The cost of helping this year’s estimated 8 million Chinese university graduates find a job is very high, and it seems Foshan has decided it’s more economical to focus on a select minority—namely, the fuerdai (富二代), otherwise known as the second generation of China’s rich, in order to get them ready to take over their rich fathers’ legacy and start contributing to Foshan’s economy.
A seminar with the trainees. Photo credit: Nandu
And who better to make this decision than Foshan’s own Organisation Department, the same body in charge of personnel arrangements within the Party, government and SOEs.
The city’s private sector contributes RMB 400 billion to the city and accounts for more than 60% of its GDP. However, the heirs of these companies are reluctant to inherit their fathers’ businesses, reported the Beijing Morning Post.
What compounds the situation is that according to the department’s survey of 812 fuerdai personnel, 21.6% of them are overseas passport holders and 77.4% of them are non-Party members. Nationwide, only about 40% of the rich successors are willing to take over their fathers’ mantle, while Shunde’s successful succession rate was slightly higher at 60%, but those who did are mainly forced by their ageing fathers, the report said.
These rich kids aren’t interested in being given a job that pays well, and in which you get to own a company to boot. Rather, the root of the succession problem has been described as their lack of faith in the Party and not having the sense of duty to contribute for the better of the society as their fathers did—you know, by serving as a CEO of a corporation. “If we fail to strengthen their education, all the capitals and human resources will flow to the foreign countries,” an unnamed official told the newspaper.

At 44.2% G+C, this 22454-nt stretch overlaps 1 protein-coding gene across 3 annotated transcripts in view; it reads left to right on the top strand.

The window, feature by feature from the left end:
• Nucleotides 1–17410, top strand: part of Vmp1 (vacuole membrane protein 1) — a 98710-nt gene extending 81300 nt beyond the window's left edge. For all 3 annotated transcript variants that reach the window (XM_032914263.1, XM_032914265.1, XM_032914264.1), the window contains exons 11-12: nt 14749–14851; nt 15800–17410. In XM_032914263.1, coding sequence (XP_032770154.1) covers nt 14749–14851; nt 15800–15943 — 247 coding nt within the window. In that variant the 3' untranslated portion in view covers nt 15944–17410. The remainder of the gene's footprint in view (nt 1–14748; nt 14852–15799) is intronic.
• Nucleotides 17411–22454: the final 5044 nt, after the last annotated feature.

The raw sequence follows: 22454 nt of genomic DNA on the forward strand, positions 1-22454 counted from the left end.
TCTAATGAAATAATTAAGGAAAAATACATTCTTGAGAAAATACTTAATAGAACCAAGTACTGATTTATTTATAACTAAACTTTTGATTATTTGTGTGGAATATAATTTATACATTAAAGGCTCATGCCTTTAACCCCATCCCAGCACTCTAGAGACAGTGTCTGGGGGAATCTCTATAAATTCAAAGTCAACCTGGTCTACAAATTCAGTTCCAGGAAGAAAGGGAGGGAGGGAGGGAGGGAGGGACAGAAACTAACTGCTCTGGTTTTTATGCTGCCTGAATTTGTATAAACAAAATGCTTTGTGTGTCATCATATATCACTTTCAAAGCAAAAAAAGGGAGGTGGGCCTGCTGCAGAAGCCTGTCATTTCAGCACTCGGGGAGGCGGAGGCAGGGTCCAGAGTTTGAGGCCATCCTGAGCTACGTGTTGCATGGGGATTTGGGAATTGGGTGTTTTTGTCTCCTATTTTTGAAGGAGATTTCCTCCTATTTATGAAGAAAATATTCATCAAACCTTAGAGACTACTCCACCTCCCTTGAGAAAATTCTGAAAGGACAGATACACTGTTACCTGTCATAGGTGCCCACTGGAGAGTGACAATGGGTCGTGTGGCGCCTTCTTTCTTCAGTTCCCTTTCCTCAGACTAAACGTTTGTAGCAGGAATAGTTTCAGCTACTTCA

Therefore, the department organised a six month on-the-job training program for 48 fuerdai born between the 70s and 90s at state companies. The training started in November last year and ended in May.
And the training isn’t necessarily difficult. Feng Zhijun, a 34-year-old fuerdai and one of the trainees, finally learned that the trick to succeeding in business in China after 10 years abroad is warm greetings to the head boss. “When I first returned to China, I found it hard to adjust. I wouldn’t say hello or greet my superiors when I saw them.” Feng was reprimanded by his chairman father who said: “You’re acting like you will never survive here”. Now, Feng is the general manager of an alsphalt company in Foshan. I guess he did learn it after all.
Jiangsu Province in coastal China ran a similar program several years ago with some 1,000 fuerdai, but the results were “not ideal”, the newspaper said. Liu Yuanxin, the official at the organisation department, said the program in Foshan is only a pilot scheme and could be abandoned if it suffers the same fate as Jiangsu.
But so far, he said more than 100 fuerdai have signed up for the second training program. Hopefully, they too will learn the trick to business is a warm hello.
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